Despite the video spreading (over 600 000 views for a Quebec-centered story is local viral), they didn’t stick her behind a desk. They kept her in the field, patrolling the Plateau.

You’d think, at the very least, they would re-assign a cop, who clearly had issues with protesters, to a beat where there weren’t so many red squares among the citizens she was charged with protecting. With a whole island, that includes suburbs, quiet affluent neighbourhoods and working class areas where everyone is too busy working to protest, they threw her in with the artists and political activists.

Are the SPVM brass really surprised that she put some guy in a chokehold in his own house for merely holding the door open for a friend who happened to have an open beer? Are they really surprised that her report to her superior contained references to artists and red squares living upstairs whom she referred to as guitar picking rats?

They can’t be. But they will try and seem like they’re dealing with it. She’s been suspended. “Charges” against the dude she put in a chokehold and others there that night have now been dropped.

That’s it, the one bad apple in the force has been dealt with. All the abuses the force is accused of—the kettling, declaring protests illegal without any violence coming from the protesters, attacking student media—is now dealt with. It was 728’s fault and now she’s gone…we good now?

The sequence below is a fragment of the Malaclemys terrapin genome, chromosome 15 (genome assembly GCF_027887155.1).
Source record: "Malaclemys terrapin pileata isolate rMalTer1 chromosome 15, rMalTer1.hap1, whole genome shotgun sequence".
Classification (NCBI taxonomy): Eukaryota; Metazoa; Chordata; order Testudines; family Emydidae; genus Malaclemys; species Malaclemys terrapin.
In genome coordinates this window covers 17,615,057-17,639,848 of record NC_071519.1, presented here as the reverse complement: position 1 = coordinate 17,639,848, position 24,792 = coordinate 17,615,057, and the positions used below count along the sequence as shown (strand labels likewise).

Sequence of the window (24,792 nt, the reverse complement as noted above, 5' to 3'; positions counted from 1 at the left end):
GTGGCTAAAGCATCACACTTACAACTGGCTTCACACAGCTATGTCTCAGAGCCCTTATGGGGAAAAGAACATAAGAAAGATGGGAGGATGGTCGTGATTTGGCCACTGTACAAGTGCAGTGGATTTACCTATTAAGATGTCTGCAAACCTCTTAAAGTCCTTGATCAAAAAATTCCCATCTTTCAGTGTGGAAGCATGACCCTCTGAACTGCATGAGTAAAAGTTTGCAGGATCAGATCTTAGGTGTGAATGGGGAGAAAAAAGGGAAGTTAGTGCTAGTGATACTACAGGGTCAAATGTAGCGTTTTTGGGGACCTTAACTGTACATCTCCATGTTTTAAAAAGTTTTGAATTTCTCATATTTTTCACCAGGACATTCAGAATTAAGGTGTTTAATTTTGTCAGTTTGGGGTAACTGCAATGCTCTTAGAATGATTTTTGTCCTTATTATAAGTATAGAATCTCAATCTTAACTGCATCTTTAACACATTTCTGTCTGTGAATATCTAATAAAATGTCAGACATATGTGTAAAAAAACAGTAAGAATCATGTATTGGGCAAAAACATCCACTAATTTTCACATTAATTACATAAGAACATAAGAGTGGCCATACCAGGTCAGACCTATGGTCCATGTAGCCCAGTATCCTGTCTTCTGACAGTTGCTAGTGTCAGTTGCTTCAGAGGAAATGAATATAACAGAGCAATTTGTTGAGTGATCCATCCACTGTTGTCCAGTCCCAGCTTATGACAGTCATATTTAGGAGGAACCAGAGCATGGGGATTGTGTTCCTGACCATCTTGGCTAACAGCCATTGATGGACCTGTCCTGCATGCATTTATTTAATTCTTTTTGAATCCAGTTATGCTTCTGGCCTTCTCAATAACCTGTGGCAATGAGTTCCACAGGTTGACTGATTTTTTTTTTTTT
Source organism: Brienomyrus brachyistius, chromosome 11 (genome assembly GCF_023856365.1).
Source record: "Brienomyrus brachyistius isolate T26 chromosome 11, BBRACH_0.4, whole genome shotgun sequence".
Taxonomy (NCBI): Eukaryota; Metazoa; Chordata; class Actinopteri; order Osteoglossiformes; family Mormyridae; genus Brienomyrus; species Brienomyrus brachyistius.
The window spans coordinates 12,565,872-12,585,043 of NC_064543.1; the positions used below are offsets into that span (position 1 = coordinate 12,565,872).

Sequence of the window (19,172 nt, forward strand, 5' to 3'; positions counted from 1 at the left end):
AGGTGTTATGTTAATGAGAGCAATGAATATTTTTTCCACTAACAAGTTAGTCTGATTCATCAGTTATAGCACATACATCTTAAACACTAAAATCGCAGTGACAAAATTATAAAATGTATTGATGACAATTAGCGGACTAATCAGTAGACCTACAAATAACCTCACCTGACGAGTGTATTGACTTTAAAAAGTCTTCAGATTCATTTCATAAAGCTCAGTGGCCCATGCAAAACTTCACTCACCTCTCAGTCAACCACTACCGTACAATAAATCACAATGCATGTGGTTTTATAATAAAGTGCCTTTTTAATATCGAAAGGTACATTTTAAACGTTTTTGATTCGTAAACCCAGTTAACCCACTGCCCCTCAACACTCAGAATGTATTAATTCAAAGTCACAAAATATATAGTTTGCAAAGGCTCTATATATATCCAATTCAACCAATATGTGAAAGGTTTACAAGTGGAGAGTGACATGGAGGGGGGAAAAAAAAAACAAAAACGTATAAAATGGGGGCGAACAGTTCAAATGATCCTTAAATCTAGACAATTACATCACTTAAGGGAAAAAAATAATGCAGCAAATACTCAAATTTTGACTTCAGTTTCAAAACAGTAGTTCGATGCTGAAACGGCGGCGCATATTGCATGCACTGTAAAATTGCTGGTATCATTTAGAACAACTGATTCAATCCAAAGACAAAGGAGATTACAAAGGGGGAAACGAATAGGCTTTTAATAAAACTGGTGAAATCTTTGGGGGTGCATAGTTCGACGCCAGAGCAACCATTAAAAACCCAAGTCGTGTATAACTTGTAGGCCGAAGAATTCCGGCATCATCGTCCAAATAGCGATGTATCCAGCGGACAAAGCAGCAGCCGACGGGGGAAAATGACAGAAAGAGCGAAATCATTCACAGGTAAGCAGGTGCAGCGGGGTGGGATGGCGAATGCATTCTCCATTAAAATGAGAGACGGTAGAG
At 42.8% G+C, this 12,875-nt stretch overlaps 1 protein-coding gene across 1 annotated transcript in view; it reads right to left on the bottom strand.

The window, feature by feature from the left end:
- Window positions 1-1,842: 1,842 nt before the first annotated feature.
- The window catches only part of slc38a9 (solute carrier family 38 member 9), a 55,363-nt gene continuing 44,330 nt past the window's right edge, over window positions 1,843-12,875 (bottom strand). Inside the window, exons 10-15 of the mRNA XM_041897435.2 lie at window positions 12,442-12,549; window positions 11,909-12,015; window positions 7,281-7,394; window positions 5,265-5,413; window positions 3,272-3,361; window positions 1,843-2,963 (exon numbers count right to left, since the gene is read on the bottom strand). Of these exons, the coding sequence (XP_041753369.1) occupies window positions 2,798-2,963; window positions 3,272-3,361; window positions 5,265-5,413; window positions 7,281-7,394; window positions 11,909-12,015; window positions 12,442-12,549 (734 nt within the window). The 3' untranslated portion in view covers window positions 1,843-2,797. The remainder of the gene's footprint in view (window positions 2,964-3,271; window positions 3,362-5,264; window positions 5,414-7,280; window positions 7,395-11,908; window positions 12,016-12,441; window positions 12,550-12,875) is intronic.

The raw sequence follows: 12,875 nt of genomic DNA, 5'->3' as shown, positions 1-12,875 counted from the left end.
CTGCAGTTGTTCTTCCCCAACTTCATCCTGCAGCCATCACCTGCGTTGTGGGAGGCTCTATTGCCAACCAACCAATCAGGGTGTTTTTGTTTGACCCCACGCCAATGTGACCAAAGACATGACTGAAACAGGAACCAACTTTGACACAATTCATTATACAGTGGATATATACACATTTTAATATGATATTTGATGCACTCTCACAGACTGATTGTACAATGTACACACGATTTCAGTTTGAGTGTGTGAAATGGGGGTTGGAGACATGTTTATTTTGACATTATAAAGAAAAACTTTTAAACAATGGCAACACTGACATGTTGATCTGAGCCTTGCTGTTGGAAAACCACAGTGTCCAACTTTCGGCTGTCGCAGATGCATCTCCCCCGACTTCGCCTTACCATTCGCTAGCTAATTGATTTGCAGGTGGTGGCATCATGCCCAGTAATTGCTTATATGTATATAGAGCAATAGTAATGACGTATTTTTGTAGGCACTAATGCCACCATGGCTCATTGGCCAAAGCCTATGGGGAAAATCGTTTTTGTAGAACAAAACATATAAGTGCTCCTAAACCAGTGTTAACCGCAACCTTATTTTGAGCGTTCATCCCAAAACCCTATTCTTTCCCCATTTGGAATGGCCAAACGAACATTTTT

Don’t get me wrong. I’m not saying that the cops wanted something like this to happen and helped it along with bad decisions. I’m only implying it.

Remember the UC Davis security guard who became famous as the pepper spray cop? He spawned many a meme but did you ever hear of him doing anything since? No, because they got rid of him. Yes, 728’s fame came in the middle of a much bigger event, the Maple Spring, but the pepper spray cop hit his stride during Occupy, and he’s gone.

Yes, the Montreal Police Brotherhood is a powerful organization notorious for protecting its own, but the SPVM brass are dealing with 728 now regardless of what the union has to say—so it stands to reason they could have prevented what happened last week, too. Instead the SPVM chose not to, they chose to put her back in a place where she could repeat.

They risked increasing her 15 minutes and created circumstances where that outcome was more of a likelihood than a possibility. I wonder what they’ll try when her time in the spotlight is finally up.

* Images: la-rabia-del-pueblo.tumblr.com, tagtele.com